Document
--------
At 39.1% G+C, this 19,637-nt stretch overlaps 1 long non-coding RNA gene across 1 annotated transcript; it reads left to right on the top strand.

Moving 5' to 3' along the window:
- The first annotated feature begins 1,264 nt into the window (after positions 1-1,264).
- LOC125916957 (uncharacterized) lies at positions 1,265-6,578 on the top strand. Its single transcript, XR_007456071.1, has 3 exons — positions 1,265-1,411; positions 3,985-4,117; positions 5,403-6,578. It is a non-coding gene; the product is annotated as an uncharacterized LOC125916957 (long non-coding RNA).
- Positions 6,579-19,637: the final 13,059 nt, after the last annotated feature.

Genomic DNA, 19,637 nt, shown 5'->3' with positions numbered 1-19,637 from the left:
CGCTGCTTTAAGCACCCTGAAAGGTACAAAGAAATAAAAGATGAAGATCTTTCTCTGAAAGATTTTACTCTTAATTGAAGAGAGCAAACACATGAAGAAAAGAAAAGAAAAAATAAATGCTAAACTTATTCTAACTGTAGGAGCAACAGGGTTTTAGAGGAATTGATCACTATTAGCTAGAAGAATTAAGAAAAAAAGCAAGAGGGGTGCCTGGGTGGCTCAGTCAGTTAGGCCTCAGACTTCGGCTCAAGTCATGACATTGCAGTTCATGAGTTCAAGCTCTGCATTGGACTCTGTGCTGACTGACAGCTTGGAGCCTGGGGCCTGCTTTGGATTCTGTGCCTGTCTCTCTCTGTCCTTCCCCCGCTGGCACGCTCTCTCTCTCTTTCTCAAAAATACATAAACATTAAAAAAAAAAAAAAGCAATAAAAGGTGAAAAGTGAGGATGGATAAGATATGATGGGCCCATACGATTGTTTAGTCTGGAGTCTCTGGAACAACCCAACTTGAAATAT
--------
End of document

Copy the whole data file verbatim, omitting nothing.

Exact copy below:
At 39.1% G+C, this 19,637-nt stretch overlaps 1 long non-coding RNA gene across 1 annotated transcript; it reads left to right on the top strand.

Moving 5' to 3' along the window:
- The first annotated feature begins 1,264 nt into the window (after positions 1-1,264).
- LOC125916957 (uncharacterized) lies at positions 1,265-6,578 on the top strand. Its single transcript, XR_007456071.1, has 3 exons — positions 1,265-1,411; positions 3,985-4,117; positions 5,403-6,578. It is a non-coding gene; the product is annotated as an uncharacterized LOC125916957 (long non-coding RNA).
- Positions 6,579-19,637: the final 13,059 nt, after the last annotated feature.

Genomic DNA, 19,637 nt, shown 5'->3' with positions numbered 1-19,637 from the left:
CGCTGCTTTAAGCACCCTGAAAGGTACAAAGAAATAAAAGATGAAGATCTTTCTCTGAAAGATTTTACTCTTAATTGAAGAGAGCAAACACATGAAGAAAAGAAAAGAAAAAATAAATGCTAAACTTATTCTAACTGTAGGAGCAACAGGGTTTTAGAGGAATTGATCACTATTAGCTAGAAGAATTAAGAAAAAAAGCAAGAGGGGTGCCTGGGTGGCTCAGTCAGTTAGGCCTCAGACTTCGGCTCAAGTCATGACATTGCAGTTCATGAGTTCAAGCTCTGCATTGGACTCTGTGCTGACTGACAGCTTGGAGCCTGGGGCCTGCTTTGGATTCTGTGCCTGTCTCTCTCTGTCCTTCCCCCGCTGGCACGCTCTCTCTCTCTTTCTCAAAAATACATAAACATTAAAAAAAAAAAAAAGCAATAAAAGGTGAAAAGTGAGGATGGATAAGATATGATGGGCCCATACGATTGTTTAGTCTGGAGTCTCTGGAACAACCCAACTTGAAATAT